Though he was fighting hard to survive, hero police dog Rocco has succumbed to the injuries he suffered in the line of duty while trying to catch a fugitive sex offender. He received full police honors, and Pittsburgh’s flags were flown at half-mast in homage to the fallen hero.
Pittsburgh Mayor Bill Peduto has released this statement on the passing of Rocco:
“I am saddened to learn about the passing of K-9 Officer Rocco. He served this city faithfully and paid the ultimate price in the line of duty in service of the residents of our City. His brave actions very possibly spared the lives of two other officers. My thoughts and prayers are with his fellow officers and the entire Pittsburgh Police Bureau.”
On Tuesday Rocco was assisting in the capture of 21-year-old John Lewis Rush, a convicted sex offender, who was wanted for a violent home invasion and failure to comply with Megan’s Law registration. The dog found the man hiding in the basement of a Lawrenceville home and was attacked with a five-inch blade, which tore through his back and impaled his spine and one kidney.
Rocco’s handler , Officer Phillip Lerza, and another officer were injured in the fray, but it was Rocco who bore the brunt of the brutality and got the man to drop his knife. Lerza rushed him to the Pittsburgh Veterinary and Specialty Emergency Center, and waited to seek his own medical treatment until his partner was tended to.
“If it wasn’t for this dog, I’m pretty sure that that handler wouldn’t be here,” Dr. Julie Compton commented. “The amount of injuries that this dog sustained, if that was meant for his handler … he may not have [survived].”
Multiple transfusions were given to Rocco, who needed one-and-a-half times as much blood as his body held. PVSEC has the only dog blood bank in the area, and is always hoping to see donations for dogs in need.
“We have six officers in another room here who have been holding vigil over their partner,” said Dr. Anthony Pardo, a veterinary surgeon.
Though he appeared to be gradually improving, Rocco developed pneumonia, and internal hemorrhaging could not be stopped. The eight-year-old dog died on Thursday.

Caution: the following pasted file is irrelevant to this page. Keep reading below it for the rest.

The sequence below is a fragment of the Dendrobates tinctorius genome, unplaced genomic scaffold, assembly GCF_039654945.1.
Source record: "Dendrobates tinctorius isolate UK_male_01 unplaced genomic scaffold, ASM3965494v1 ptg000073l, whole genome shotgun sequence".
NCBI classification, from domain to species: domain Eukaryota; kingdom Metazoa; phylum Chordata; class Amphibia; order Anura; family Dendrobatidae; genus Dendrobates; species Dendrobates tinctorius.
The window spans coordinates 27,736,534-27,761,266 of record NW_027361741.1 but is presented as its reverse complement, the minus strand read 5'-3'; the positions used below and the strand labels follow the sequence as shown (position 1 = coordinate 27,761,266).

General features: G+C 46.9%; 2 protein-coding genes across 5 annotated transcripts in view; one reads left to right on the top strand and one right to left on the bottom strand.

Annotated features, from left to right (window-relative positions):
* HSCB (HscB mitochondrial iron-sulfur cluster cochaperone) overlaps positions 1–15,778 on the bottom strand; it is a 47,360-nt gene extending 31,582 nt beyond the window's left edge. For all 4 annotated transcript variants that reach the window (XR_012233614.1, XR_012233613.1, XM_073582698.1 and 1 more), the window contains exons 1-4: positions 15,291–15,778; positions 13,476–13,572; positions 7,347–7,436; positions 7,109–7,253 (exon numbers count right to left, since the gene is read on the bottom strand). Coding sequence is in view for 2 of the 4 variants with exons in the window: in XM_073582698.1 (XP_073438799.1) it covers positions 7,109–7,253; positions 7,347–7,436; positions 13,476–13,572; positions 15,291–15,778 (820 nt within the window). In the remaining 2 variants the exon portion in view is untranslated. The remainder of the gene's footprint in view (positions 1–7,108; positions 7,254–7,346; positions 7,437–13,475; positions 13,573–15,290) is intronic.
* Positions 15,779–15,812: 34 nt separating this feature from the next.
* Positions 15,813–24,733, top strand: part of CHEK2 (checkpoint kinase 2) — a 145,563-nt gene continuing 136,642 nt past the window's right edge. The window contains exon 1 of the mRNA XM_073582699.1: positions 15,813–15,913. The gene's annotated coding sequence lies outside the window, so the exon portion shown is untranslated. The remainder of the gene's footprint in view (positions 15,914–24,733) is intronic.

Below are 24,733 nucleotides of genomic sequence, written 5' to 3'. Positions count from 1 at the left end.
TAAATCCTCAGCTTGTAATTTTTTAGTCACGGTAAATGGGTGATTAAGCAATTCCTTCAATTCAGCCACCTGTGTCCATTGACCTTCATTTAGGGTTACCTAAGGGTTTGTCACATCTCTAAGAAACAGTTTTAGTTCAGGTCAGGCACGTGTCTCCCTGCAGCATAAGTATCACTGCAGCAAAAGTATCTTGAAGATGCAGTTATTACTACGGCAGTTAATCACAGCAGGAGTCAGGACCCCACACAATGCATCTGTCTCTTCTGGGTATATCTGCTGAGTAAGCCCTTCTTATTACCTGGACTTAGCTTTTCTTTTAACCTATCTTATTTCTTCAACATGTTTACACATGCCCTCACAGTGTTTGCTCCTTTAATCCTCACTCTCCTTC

“He fought hard for almost two days straight,” Compton said. “He fought as hard here as he fought out on the field. It was a great loss for the city of Pittsburgh.”
Officer Lerza and his wife were heartbroken over Rocco’s death. They had cared for him in their home during off-hours since 2010.
“He lost a member of his family,” Pittsburgh Police Commander Eric Holmes said. “As a former K-9 handler myself, I recognize the bond an officer has with their partner. They become one of the family and probably more importantly, the K-9 handlers spend more time with their partners than their family because they’re with them at work and at home.”
Rush is currently being held in isolation at the Allegheny County Jail on $1 million cash bond. He is being charged with aggravated assault, cruelty to animals, disarming a law enforcement officer, resisting arrest and maliciously attacking a police dog.
When Rocco died, the American flag was draped over his body and he was carried out to bagpipes and saluting officers, with a police procession to the cemetery. The next day, Mayor Peduto ordered city flags to be flown at half-mast to pay respect to Rocco.
Pittsburgh Steelers’ quarterback Ben Roethlisberger, whose foundation donates K-9s to police departments, has issued this statement:
“Our condolences go out to Officer Phil Lerza in the loss of his partner Rocco. Canine Officer Rocco has faithfully served in the Pittsburgh Police Department for the last eight years. It is unfortunate situations like this that keeps our foundation doing what it does and why we are so passionate about trying to help protect our law enforcement officers. Thank you Rocco for your service and dedication.”
Rocco’s funeral will be held Friday at Soldiers & Sailors Memorial Hall and Museum in Oakland. Doors will open at 10 am and is expected to last from about 11 am to 1 pm. This service is open to the public, but priority seating will be given to police officers and their families. Cameras are not permitted.